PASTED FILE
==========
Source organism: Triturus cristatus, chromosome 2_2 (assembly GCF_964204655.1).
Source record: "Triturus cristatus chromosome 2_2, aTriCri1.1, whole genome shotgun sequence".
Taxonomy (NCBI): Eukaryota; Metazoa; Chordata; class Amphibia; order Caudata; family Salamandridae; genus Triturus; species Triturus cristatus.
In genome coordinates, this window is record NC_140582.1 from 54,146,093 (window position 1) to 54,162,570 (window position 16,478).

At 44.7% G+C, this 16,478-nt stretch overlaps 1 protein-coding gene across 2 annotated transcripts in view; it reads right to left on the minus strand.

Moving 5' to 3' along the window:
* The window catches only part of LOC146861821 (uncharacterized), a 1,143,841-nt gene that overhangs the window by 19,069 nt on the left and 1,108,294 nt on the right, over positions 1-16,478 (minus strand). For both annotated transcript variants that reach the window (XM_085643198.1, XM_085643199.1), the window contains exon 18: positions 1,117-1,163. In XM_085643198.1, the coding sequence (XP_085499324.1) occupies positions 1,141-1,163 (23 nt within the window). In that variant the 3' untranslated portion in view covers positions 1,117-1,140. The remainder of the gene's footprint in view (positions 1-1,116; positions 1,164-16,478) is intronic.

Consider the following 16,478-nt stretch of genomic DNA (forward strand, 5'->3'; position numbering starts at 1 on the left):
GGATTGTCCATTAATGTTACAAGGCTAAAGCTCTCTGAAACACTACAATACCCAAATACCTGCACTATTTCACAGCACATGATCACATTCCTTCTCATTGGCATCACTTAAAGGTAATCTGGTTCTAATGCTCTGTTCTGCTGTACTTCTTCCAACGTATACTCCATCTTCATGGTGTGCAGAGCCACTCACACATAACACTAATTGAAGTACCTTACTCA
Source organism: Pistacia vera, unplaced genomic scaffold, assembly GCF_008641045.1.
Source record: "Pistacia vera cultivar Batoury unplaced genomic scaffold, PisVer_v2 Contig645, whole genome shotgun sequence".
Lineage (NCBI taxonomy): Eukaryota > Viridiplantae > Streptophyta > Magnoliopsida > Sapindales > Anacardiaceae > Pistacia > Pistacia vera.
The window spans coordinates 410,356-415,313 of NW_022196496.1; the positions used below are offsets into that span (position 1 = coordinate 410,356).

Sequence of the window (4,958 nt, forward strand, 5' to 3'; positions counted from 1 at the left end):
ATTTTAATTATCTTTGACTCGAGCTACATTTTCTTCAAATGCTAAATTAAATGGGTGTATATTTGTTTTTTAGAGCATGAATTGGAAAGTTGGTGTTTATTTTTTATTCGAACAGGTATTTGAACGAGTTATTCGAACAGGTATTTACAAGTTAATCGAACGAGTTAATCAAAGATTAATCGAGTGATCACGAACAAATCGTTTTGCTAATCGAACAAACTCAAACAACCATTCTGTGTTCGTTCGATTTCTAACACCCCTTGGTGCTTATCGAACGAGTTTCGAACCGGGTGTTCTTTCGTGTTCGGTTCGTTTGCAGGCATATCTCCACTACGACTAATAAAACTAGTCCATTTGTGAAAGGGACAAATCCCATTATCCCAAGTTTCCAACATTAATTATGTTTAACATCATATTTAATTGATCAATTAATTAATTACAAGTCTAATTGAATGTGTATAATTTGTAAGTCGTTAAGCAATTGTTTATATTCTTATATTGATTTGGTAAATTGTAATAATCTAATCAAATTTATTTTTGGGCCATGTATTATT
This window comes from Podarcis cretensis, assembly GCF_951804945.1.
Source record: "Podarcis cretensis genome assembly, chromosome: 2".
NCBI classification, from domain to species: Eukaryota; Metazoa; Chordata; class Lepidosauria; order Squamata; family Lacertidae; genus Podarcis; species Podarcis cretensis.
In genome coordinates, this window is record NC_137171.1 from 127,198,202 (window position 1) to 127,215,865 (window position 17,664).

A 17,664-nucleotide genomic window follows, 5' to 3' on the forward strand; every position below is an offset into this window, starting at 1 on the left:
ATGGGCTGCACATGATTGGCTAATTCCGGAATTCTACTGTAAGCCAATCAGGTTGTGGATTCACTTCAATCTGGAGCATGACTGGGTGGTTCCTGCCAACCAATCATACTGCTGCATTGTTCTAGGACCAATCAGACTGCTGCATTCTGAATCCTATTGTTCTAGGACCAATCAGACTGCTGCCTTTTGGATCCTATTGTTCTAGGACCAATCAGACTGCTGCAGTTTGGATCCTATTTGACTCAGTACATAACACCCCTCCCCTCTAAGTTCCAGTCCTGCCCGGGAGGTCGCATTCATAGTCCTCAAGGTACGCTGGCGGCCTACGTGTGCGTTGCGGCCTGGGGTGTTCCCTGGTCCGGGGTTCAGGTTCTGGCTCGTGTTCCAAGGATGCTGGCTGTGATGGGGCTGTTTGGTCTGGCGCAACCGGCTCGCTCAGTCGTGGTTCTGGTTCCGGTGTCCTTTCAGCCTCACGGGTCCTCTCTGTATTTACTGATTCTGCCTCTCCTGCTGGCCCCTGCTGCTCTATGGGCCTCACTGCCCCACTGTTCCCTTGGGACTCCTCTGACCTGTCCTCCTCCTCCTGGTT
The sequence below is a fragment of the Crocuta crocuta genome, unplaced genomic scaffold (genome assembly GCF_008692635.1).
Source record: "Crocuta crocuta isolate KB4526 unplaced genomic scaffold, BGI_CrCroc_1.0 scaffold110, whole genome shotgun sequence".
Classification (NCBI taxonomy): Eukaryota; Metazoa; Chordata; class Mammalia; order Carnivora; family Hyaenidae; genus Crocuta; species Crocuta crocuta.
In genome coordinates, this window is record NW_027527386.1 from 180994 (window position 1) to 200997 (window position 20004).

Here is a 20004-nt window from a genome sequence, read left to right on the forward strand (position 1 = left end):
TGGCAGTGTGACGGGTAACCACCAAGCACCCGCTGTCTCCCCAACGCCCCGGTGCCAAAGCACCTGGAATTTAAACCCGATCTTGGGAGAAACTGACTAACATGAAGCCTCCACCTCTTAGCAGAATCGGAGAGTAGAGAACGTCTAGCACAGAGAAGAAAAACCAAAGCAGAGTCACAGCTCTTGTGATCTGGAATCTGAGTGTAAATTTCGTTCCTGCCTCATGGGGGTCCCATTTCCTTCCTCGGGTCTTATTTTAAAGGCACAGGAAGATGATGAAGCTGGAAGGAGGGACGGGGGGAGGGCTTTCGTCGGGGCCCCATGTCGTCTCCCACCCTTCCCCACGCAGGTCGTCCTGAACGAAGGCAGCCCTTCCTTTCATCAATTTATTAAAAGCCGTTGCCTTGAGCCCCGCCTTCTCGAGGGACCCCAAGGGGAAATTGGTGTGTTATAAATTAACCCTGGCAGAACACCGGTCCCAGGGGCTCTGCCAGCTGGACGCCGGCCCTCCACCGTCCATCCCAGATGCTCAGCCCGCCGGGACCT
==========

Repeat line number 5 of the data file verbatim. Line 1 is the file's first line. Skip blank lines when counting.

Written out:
At 44.7% G+C, this 16,478-nt stretch overlaps 1 protein-coding gene across 2 annotated transcripts in view; it reads right to left on the minus strand.